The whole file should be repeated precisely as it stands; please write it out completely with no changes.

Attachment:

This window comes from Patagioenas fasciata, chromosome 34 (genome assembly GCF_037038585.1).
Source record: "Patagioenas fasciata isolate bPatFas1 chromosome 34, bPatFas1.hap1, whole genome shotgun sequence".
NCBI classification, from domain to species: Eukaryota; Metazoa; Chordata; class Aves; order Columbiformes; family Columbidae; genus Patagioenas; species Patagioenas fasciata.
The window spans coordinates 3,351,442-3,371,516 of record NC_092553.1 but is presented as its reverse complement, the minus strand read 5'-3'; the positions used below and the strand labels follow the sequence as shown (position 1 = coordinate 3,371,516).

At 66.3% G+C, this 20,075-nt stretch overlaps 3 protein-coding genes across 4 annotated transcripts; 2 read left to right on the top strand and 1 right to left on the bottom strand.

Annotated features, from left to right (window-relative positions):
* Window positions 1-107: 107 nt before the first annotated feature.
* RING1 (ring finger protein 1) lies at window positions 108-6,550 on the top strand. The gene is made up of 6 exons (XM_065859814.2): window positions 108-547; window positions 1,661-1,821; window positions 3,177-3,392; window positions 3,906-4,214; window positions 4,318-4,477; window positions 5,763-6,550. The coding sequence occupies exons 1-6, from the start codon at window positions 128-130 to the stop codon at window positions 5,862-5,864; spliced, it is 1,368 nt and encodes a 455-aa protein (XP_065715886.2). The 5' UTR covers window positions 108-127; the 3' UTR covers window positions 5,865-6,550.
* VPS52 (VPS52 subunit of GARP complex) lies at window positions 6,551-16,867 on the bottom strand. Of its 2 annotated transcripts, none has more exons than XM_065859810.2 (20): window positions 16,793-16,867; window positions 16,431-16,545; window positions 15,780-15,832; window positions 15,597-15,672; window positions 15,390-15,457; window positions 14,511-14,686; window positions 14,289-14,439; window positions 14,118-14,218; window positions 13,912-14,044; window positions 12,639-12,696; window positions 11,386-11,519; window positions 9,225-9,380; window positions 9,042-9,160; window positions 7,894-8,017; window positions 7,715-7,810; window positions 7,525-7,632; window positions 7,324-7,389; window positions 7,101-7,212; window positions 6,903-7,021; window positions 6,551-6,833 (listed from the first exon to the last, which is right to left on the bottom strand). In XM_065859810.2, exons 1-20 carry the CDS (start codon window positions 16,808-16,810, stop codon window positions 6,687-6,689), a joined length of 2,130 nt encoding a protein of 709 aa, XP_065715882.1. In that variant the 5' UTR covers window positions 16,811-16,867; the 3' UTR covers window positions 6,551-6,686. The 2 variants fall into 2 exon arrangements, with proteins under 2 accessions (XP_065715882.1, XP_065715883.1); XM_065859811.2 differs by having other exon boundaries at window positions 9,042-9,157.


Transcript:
This window comes from Patagioenas fasciata, chromosome 34 (genome assembly GCF_037038585.1).
Source record: "Patagioenas fasciata isolate bPatFas1 chromosome 34, bPatFas1.hap1, whole genome shotgun sequence".
NCBI classification, from domain to species: Eukaryota; Metazoa; Chordata; class Aves; order Columbiformes; family Columbidae; genus Patagioenas; species Patagioenas fasciata.
The window spans coordinates 3,351,442-3,371,516 of record NC_092553.1 but is presented as its reverse complement, the minus strand read 5'-3'; the positions used below and the strand labels follow the sequence as shown (position 1 = coordinate 3,371,516).

At 66.3% G+C, this 20,075-nt stretch overlaps 3 protein-coding genes across 4 annotated transcripts; 2 read left to right on the top strand and 1 right to left on the bottom strand.

Annotated features, from left to right (window-relative positions):
* Window positions 1-107: 107 nt before the first annotated feature.
* RING1 (ring finger protein 1) lies at window positions 108-6,550 on the top strand. The gene is made up of 6 exons (XM_065859814.2): window positions 108-547; window positions 1,661-1,821; window positions 3,177-3,392; window positions 3,906-4,214; window positions 4,318-4,477; window positions 5,763-6,550. The coding sequence occupies exons 1-6, from the start codon at window positions 128-130 to the stop codon at window positions 5,862-5,864; spliced, it is 1,368 nt and encodes a 455-aa protein (XP_065715886.2). The 5' UTR covers window positions 108-127; the 3' UTR covers window positions 5,865-6,550.
* VPS52 (VPS52 subunit of GARP complex) lies at window positions 6,551-16,867 on the bottom strand. Of its 2 annotated transcripts, none has more exons than XM_065859810.2 (20): window positions 16,793-16,867; window positions 16,431-16,545; window positions 15,780-15,832; window positions 15,597-15,672; window positions 15,390-15,457; window positions 14,511-14,686; window positions 14,289-14,439; window positions 14,118-14,218; window positions 13,912-14,044; window positions 12,639-12,696; window positions 11,386-11,519; window positions 9,225-9,380; window positions 9,042-9,160; window positions 7,894-8,017; window positions 7,715-7,810; window positions 7,525-7,632; window positions 7,324-7,389; window positions 7,101-7,212; window positions 6,903-7,021; window positions 6,551-6,833 (listed from the first exon to the last, which is right to left on the bottom strand). In XM_065859810.2, exons 1-20 carry the CDS (start codon window positions 16,808-16,810, stop codon window positions 6,687-6,689), a joined length of 2,130 nt encoding a protein of 709 aa, XP_065715882.1. In that variant the 5' UTR covers window positions 16,811-16,867; the 3' UTR covers window positions 6,551-6,686. The 2 variants fall into 2 exon arrangements, with proteins under 2 accessions (XP_065715882.1, XP_065715883.1); XM_065859811.2 differs by having other exon boundaries at window positions 9,042-9,157.